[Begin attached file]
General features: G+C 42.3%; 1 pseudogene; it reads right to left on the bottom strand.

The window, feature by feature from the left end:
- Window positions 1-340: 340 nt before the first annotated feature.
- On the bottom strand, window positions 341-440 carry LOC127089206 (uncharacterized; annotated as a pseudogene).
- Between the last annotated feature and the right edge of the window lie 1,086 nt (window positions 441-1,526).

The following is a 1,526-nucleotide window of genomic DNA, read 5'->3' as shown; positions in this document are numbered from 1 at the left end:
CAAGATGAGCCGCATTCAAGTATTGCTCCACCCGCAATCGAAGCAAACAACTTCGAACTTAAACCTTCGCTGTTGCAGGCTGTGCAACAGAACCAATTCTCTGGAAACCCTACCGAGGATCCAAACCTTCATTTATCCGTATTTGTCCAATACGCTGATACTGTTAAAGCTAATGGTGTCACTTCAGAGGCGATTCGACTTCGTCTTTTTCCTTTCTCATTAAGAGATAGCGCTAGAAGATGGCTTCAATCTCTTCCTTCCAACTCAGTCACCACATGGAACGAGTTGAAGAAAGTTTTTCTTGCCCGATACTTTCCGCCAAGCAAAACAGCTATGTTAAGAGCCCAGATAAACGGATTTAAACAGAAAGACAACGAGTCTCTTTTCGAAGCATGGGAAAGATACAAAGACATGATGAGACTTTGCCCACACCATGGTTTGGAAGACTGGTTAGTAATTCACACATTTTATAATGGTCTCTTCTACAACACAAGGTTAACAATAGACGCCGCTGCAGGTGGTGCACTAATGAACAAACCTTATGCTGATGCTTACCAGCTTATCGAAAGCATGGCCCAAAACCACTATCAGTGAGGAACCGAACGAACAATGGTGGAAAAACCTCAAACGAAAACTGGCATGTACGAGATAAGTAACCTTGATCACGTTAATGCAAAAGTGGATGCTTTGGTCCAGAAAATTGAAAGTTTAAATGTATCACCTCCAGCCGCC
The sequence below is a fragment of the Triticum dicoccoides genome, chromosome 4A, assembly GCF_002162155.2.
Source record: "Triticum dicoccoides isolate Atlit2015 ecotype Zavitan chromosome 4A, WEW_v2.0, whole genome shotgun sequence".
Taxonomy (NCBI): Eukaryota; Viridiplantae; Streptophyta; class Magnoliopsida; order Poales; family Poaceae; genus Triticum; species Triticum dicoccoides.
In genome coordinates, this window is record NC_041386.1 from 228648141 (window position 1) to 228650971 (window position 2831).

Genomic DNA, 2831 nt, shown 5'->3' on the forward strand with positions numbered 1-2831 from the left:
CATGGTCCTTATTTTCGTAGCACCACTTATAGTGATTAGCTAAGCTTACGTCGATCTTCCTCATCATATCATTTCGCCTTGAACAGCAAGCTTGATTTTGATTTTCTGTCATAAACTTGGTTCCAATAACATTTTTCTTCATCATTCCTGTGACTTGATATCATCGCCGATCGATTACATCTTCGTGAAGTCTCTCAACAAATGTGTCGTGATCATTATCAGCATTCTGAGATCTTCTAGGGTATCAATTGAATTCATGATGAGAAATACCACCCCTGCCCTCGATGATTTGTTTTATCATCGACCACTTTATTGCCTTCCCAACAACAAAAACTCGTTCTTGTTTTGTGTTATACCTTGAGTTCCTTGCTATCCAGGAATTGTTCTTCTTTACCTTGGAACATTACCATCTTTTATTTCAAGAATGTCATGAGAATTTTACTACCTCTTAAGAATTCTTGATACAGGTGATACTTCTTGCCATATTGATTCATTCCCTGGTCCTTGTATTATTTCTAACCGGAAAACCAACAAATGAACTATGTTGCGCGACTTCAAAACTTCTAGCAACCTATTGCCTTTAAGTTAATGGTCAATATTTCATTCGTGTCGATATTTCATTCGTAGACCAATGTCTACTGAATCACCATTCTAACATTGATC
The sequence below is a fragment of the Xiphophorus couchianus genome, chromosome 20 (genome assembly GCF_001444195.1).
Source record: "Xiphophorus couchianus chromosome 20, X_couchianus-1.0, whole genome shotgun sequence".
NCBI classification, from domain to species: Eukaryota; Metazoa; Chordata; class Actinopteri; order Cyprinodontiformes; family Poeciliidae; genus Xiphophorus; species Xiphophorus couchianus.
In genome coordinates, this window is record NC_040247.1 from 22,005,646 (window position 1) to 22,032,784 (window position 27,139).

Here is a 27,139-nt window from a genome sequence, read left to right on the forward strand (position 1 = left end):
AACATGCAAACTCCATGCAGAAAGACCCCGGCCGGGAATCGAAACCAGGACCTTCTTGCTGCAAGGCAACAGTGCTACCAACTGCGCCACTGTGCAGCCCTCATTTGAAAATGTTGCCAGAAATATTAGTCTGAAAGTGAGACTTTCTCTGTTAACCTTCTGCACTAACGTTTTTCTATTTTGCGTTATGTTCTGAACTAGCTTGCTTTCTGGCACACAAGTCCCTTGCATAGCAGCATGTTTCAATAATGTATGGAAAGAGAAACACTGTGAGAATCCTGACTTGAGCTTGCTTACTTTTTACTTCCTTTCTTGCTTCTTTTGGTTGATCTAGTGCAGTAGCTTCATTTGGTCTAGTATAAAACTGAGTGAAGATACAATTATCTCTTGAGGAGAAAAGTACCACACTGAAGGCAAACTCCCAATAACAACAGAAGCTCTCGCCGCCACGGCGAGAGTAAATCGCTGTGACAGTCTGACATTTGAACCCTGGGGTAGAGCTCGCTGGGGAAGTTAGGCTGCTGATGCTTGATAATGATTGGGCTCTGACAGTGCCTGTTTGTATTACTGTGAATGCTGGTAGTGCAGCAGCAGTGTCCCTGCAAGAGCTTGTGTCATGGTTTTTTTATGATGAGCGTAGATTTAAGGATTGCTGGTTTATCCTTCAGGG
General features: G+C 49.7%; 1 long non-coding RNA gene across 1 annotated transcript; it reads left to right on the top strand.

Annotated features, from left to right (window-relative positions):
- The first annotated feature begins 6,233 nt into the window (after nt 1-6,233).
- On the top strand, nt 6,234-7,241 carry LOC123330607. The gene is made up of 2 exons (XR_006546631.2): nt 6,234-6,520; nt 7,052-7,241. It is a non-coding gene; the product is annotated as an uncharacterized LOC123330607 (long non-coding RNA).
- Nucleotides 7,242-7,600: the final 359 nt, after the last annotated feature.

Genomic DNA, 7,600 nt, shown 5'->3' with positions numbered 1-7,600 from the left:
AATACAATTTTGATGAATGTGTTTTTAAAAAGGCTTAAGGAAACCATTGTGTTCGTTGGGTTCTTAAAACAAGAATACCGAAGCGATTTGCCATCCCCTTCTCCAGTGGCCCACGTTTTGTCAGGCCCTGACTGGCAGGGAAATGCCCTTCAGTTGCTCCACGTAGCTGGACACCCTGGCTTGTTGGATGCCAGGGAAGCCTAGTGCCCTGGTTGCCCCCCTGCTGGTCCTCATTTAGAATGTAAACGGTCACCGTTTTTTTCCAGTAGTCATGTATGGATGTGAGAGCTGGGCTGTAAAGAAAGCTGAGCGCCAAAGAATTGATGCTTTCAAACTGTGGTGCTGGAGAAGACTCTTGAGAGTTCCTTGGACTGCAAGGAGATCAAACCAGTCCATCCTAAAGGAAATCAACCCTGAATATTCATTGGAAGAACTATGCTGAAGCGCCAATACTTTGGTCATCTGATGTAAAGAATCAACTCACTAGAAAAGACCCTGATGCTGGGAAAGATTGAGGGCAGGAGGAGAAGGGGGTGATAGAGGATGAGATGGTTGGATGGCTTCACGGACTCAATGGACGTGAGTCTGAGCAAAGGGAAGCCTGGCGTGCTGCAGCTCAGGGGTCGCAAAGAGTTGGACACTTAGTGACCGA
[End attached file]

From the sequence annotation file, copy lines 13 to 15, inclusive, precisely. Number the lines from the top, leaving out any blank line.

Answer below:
CATGGTCCTTATTTTCGTAGCACCACTTATAGTGATTAGCTAAGCTTACGTCGATCTTCCTCATCATATCATTTCGCCTTGAACAGCAAGCTTGATTTTGATTTTCTGTCATAAACTTGGTTCCAATAACATTTTTCTTCATCATTCCTGTGACTTGATATCATCGCCGATCGATTACATCTTCGTGAAGTCTCTCAACAAATGTGTCGTGATCATTATCAGCATTCTGAGATCTTCTAGGGTATCAATTGAATTCATGATGAGAAATACCACCCCTGCCCTCGATGATTTGTTTTATCATCGACCACTTTATTGCCTTCCCAACAACAAAAACTCGTTCTTGTTTTGTGTTATACCTTGAGTTCCTTGCTATCCAGGAATTGTTCTTCTTTACCTTGGAACATTACCATCTTTTATTTCAAGAATGTCATGAGAATTTTACTACCTCTTAAGAATTCTTGATACAGGTGATACTTCTTGCCATATTGATTCATTCCCTGGTCCTTGTATTATTTCTAACCGGAAAACCAACAAATGAACTATGTTGCGCGACTTCAAAACTTCTAGCAACCTATTGCCTTTAAGTTAATGGTCAATATTTCATTCGTGTCGATATTTCATTCGTAGACCAATGTCTACTGAATCACCATTCTAACATTGATC
The sequence below is a fragment of the Xiphophorus couchianus genome, chromosome 20 (genome assembly GCF_001444195.1).
Source record: "Xiphophorus couchianus chromosome 20, X_couchianus-1.0, whole genome shotgun sequence".